Vipassana, or insight meditation, is the practice of continued close attention to sensation, through which one ultimately sees the true nature of existence. It is believed to be the form of meditation practice taught by the Buddha himself, and although the specific form of the practice may vary, it is the basis of all traditions of Buddhist meditation .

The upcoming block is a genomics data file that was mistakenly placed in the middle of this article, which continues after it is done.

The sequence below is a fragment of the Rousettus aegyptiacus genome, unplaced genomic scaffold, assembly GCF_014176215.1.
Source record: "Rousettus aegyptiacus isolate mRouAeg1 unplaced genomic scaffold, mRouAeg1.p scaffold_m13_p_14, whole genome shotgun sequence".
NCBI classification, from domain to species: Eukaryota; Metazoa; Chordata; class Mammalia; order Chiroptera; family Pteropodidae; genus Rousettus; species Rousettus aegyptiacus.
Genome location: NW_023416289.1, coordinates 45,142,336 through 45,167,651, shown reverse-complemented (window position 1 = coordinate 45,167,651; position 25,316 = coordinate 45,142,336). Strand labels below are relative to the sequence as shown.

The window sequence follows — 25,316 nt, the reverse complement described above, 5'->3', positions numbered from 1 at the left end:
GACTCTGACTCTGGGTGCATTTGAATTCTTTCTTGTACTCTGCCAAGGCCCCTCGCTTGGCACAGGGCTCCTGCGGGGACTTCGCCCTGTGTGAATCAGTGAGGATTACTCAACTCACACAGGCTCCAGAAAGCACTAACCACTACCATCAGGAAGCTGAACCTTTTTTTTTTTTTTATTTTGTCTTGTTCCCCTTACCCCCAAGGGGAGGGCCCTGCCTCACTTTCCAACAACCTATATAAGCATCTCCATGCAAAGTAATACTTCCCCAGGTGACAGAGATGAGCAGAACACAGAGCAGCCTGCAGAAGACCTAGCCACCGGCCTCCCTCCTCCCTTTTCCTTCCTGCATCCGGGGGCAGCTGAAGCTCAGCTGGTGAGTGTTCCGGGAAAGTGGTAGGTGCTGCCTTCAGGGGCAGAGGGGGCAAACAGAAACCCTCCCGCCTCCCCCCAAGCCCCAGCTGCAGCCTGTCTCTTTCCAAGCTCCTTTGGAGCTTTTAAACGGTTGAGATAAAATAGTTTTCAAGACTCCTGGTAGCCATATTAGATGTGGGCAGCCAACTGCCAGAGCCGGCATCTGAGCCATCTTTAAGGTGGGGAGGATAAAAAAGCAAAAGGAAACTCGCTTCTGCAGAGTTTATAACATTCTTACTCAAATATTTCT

Vipassana is the predominant Buddhist meditation practice in Sri Lanka and Southeast Asia. At the beginning of the twentieth century, there was an important revival of this early form of meditation practice led by the Venerable Mahasi Sayadaw of Burma. Following Mahasi Sayadaw’s death in 1982, Sayadaw U Pandita was chosen as his principle preceptor. U Pandita was one of the world’s leading teachers of Vipassana meditation and was been an important influence on many Vipassana teachers in the West, including Sharon Salzberg and Joseph Goldstein of the Insight Meditation Society. He was the founder and abbot of Panditarama Meditation Centre in Yangon, Myanmar.